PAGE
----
Venturing South by Southwest

When friends and industry colleagues heard I was going to the tech and media conference SXSW in Austin, Texas the response was either 1) what a waste of money, or 2) omg you’re gonna have the time of your life. Suffice to say both responses made me slightly uneasy (what if 1 was true and/or 2 wasnt?!). Venturing to SXSW, particularly from Europe, is not cheap. Not only does it involve a transatlantic flight and a week-long stay in an overpriced AirBnb, the conference ticket in itself costs around £1000. Yeah - not cheap. On the flip side, the city of Austin earns some £350 million(!) in the single week that SXSW is on, locals make a killing from renting out their houses and for the ones that stay around, there’s free food and drink on offer all week.

With more than 90 000 attendants, it’s safe to say SXSW can be slightly overwhelming. You’ve spent all this money going there, so you want to make sure you deliver once you get back to the office (which can be daunting in itself). I was at South by for ten days, and though it felt like a pre-run I learned a thing or two about getting the most out of the festival. Here are my biggest takeaways:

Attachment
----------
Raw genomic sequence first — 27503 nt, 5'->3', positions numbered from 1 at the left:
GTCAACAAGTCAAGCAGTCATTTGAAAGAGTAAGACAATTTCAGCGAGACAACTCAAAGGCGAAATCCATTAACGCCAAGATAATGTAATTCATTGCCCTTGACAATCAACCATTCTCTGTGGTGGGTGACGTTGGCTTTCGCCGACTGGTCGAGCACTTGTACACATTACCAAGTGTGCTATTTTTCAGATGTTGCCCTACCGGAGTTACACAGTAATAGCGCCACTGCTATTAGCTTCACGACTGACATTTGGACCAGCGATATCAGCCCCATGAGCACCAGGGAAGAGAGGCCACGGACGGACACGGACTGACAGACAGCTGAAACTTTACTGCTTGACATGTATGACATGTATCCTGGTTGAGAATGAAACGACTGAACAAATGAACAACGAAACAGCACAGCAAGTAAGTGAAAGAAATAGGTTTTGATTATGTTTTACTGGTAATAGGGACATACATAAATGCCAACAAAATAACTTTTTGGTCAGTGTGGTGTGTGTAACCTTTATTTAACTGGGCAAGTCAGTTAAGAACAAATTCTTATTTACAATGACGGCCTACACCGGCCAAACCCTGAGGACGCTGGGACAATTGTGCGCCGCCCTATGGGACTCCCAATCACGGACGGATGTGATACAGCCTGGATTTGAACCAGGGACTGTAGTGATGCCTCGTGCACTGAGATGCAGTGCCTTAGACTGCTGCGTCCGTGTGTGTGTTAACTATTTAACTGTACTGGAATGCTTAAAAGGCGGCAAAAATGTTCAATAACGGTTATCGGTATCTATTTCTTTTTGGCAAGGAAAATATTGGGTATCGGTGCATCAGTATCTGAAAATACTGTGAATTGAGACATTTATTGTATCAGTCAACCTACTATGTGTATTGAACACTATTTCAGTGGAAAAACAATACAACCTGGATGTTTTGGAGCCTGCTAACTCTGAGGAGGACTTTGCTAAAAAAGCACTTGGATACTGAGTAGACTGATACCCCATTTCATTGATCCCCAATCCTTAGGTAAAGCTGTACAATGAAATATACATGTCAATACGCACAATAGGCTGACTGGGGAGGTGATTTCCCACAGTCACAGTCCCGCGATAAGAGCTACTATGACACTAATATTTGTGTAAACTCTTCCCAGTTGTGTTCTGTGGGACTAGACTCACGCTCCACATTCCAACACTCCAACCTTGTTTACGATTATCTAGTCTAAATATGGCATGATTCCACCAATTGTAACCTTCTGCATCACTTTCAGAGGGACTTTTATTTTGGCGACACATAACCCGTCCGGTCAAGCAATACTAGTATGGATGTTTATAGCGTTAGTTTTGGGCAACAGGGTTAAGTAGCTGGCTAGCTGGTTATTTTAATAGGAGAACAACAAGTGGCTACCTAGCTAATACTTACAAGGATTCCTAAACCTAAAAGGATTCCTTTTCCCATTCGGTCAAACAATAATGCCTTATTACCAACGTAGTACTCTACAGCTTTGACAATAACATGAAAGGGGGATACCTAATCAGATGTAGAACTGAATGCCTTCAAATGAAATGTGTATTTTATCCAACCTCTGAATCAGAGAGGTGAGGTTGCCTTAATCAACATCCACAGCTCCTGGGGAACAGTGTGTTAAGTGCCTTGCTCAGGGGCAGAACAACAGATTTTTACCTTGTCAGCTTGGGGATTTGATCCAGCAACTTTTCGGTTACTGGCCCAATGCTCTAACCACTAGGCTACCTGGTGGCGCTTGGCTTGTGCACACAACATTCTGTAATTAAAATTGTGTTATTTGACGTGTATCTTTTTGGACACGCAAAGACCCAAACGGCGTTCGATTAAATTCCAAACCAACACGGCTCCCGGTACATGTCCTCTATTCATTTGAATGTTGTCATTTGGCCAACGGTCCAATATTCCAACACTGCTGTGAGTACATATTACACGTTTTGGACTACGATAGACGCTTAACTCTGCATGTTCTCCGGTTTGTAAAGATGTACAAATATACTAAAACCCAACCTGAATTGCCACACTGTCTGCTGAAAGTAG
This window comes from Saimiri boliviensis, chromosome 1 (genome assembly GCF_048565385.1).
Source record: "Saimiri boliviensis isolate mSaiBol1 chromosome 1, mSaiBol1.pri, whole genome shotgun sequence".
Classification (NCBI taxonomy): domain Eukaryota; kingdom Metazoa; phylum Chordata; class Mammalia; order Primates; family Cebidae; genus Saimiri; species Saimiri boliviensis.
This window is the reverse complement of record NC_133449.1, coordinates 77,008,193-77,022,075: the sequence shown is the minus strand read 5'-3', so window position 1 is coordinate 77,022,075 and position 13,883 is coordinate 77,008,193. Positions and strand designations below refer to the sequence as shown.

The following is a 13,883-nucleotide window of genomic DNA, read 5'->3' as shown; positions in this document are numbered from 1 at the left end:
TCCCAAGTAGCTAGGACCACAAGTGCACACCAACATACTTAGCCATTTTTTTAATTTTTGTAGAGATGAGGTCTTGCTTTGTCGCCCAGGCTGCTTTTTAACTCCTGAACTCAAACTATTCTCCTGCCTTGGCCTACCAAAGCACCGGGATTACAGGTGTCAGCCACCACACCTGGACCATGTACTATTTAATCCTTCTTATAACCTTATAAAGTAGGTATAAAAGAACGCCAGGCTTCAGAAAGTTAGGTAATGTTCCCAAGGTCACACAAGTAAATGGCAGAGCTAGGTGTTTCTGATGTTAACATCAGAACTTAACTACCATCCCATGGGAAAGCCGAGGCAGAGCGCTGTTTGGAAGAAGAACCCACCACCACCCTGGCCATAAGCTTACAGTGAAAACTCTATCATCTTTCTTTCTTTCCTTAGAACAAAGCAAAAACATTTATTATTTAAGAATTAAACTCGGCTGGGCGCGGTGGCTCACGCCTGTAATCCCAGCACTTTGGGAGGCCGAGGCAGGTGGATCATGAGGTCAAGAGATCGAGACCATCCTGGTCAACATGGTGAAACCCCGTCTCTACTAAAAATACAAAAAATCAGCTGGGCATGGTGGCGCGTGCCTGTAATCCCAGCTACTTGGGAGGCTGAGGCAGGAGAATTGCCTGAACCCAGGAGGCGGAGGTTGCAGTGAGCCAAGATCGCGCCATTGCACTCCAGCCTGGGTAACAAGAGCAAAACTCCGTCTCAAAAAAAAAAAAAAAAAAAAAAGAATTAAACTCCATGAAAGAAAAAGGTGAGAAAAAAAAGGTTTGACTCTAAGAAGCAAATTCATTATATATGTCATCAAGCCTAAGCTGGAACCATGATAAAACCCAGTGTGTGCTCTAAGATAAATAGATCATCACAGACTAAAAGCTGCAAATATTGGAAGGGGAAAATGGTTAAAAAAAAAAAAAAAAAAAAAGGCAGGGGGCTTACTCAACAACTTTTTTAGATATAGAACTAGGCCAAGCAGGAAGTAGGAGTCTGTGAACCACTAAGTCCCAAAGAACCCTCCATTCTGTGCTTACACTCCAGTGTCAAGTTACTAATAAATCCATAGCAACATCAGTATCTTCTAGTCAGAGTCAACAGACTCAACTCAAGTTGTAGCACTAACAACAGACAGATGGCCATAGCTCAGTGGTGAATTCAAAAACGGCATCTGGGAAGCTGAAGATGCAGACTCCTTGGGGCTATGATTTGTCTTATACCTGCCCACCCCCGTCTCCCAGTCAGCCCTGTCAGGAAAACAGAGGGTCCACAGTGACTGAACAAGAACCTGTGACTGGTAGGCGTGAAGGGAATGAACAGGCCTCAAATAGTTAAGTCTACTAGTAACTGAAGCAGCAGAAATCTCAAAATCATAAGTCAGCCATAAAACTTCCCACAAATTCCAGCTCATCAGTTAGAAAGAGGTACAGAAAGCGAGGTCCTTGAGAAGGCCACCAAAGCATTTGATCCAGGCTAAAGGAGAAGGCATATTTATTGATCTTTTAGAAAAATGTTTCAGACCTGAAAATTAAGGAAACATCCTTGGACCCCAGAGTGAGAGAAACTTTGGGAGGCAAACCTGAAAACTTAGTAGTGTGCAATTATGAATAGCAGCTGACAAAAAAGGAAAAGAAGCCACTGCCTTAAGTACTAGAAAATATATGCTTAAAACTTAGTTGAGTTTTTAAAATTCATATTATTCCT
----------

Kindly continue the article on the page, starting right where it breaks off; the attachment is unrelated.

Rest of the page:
Make a plan, don’t stick to it
This was actually a piece of advice from an industry colleague who’d been to South by several times before, and I think it’s pretty good advice for life in general. The point here is that you'll want to be pretty well researched before you go - chances are there are loads of phenomenal speakers you've never even heard of before, and going through a single day's schedule took me well over half an hour. However, that said, there’s so much going on around South by that the speaking sessions sometimes feel like the least appealing option of everything that's on. Showcases, side events, and parties are on at full speed in and around the convention center, which explains why a lot of people fly in from Silicon Valley and New York without getting a badge - they just want to meet new people, and the speaking sessions aren't always the best place for that. In other words... Make a plan, but don't be scared to change it.